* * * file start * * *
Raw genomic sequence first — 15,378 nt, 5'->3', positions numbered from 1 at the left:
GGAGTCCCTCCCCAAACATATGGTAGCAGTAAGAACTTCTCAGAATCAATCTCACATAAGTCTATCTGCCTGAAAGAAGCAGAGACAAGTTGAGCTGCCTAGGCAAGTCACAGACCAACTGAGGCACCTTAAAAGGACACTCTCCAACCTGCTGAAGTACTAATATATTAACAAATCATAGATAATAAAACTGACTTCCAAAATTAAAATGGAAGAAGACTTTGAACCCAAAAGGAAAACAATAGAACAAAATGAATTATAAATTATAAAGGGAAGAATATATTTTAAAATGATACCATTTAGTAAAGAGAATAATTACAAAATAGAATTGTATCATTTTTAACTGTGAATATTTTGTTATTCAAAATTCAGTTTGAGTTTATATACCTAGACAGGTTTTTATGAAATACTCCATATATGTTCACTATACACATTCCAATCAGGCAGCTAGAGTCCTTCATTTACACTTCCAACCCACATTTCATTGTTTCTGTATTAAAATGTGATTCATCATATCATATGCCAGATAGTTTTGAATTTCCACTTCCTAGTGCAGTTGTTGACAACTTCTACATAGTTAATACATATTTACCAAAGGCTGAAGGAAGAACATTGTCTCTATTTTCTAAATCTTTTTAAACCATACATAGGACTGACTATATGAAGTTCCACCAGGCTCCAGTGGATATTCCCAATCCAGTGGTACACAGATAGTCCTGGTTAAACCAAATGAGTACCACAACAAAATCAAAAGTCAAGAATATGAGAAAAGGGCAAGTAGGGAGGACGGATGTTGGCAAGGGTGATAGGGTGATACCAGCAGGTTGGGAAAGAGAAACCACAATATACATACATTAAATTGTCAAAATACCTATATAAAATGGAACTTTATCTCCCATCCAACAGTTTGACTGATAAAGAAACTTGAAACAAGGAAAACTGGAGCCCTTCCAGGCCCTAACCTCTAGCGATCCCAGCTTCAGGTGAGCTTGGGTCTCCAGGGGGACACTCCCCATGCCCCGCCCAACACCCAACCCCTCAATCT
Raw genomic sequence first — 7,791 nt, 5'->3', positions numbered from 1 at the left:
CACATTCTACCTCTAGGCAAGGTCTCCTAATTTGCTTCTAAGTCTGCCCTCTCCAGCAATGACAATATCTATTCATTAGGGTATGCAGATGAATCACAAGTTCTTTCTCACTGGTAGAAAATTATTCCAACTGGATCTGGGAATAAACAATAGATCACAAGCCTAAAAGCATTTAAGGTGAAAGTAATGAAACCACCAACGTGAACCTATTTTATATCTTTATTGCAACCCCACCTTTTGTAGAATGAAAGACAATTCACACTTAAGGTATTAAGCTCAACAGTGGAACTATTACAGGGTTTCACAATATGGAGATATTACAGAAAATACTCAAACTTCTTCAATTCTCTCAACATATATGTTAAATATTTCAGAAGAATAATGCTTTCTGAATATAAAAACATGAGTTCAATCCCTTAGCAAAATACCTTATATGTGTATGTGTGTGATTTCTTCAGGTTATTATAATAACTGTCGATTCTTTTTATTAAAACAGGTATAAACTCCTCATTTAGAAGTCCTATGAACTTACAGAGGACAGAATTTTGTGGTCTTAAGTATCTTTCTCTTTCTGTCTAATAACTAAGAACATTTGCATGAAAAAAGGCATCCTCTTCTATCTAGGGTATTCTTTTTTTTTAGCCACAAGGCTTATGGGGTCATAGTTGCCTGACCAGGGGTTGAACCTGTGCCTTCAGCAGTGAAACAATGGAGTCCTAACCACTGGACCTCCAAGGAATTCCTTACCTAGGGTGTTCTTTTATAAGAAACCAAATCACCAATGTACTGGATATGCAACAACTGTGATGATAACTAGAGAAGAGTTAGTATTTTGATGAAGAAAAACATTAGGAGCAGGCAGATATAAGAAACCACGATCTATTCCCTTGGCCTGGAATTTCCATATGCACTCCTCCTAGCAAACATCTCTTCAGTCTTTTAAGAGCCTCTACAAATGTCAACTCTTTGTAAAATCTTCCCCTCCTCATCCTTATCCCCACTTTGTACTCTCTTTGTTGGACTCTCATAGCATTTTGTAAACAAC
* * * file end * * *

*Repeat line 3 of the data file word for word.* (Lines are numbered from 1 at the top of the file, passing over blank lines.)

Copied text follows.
Raw genomic sequence first — 7,791 nt, 5'->3', positions numbered from 1 at the left: